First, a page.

15. 15. Research questions  Examples  Is there a correlation between metacognitive and cognitive strategy use and writing performance?  Are the more strategies used, the higher the written text scores are?  Is there a correlation between metacognitive strategies and the ‘task’ completion, between cognitive strategies and the ‘language’ achievement?  Which of the metacognitive and cognitive strategies used lead to more successful writing performance? 15
  16. 16. Hypotheses/Theses  Hypotheses are research questions that could be statistically tested  Research hypothesis  Null hypothesis  Thesis statement 16
  17. 17. Hypotheses  Examples  There is a positive correlation between the availability of hours for work and the productivity of employees  Worker satisfaction increases worker productivity  Amount of sun exposure will increase the growth of a tomato plant  Childhood obesity is tied to the amount of sugary drinks ingested daily 17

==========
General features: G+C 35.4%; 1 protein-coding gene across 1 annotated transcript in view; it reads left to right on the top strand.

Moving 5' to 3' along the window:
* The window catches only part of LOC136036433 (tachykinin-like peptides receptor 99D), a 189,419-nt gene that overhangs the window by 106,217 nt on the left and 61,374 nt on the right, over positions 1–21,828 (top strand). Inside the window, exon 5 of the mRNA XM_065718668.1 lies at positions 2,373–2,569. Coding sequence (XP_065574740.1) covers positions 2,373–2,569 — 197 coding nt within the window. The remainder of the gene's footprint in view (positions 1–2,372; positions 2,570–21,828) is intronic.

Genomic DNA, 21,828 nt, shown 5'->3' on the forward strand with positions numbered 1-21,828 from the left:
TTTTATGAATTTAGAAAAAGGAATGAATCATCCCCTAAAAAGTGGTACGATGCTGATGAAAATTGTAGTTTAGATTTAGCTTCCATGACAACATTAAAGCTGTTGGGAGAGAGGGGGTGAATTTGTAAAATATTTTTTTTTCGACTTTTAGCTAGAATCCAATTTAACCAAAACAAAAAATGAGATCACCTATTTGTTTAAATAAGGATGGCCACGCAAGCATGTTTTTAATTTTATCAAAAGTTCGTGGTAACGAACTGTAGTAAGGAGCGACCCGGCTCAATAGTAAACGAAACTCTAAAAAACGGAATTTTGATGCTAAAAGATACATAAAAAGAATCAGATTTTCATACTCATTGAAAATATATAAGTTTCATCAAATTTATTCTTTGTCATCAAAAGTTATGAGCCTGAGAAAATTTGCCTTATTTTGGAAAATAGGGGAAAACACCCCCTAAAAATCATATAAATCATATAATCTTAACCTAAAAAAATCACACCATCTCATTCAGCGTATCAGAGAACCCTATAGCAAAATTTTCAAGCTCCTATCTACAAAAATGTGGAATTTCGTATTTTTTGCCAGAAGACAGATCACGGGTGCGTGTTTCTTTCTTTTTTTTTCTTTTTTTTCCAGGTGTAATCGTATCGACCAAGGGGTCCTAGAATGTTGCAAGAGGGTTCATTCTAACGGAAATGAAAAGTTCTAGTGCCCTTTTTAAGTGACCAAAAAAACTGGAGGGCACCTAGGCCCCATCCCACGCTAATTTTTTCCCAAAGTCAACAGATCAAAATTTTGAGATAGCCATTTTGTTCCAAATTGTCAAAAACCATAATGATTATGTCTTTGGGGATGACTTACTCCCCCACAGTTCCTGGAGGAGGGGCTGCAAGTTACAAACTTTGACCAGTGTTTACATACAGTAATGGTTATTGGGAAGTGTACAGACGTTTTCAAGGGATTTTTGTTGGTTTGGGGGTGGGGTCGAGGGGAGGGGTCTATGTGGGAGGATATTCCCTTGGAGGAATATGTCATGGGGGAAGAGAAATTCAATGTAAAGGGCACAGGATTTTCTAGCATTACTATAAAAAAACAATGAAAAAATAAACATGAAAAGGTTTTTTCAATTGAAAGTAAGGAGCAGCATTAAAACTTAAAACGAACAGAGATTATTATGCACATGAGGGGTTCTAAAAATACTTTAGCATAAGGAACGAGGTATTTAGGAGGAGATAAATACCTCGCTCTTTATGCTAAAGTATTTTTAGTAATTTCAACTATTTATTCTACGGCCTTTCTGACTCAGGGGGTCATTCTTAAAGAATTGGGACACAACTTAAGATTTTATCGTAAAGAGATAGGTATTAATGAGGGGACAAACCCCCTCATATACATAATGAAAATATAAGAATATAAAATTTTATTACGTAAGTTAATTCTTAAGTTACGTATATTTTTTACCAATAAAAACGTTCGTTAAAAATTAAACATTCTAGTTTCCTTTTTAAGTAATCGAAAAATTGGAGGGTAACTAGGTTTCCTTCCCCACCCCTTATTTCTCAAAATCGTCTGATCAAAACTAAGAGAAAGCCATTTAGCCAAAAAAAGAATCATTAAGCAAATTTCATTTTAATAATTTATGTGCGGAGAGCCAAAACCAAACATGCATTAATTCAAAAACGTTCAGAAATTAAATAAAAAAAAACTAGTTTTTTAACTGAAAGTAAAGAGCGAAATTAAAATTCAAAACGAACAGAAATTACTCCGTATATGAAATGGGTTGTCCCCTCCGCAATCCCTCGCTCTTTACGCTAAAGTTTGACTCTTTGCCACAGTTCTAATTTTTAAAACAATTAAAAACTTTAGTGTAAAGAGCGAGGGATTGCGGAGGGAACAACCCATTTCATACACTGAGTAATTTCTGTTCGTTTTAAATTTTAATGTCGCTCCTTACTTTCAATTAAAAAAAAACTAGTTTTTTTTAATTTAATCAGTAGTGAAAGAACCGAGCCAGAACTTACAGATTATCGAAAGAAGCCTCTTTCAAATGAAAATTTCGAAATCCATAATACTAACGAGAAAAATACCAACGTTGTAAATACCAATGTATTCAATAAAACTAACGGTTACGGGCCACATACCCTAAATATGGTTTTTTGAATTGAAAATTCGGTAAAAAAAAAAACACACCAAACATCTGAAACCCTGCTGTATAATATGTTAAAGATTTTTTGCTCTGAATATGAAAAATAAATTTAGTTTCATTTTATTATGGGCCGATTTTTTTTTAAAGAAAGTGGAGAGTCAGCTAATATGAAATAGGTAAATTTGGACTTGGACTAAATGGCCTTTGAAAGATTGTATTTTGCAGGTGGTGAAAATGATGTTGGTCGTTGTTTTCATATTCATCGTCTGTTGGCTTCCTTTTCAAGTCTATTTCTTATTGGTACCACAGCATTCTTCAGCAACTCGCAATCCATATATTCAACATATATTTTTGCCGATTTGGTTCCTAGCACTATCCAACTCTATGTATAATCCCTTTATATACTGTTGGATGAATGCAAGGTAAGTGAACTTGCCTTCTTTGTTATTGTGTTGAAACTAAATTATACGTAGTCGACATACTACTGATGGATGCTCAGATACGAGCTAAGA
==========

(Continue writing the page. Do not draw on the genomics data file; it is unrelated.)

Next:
18. 18. Literature review  Theoretical framework  Address the independent and dependent variable(s) proposed by the study  Address studies conducted on the independent and dependent variable(s)  A summary that highlight the key research studies relevant to the proposed study, their general findings that relate to the proposed study and support for the need of additional research on the proposed topic  Definition of terms – conceptual and operational definitions
  19. 19. Rationale and significance  Rationale  Reasons or justification for conducting the study  Significance  Addition in existing knowledge  Implications for policy and practice  Likely benefits for society at large 19
  20. 20. Delimitations  Characteristics selected by the researcher to define the boundaries of the study.  The researcher makes conscious exclusionary and inclusionary decisions regarding the sample (including such information as geographic location), the variables studied, the theoretical perspectives, the instruments, the generalizability, etc. 20
  21. 21. Delimitations  Participants  Participation in this study is delimited to teachers who (a) teach third grade in a private school, (b) in the state of California, and (c) have taught more than five years.  Teachers who meet all other qualifications but have previously taught in a public school environment will be excluded from the study. 21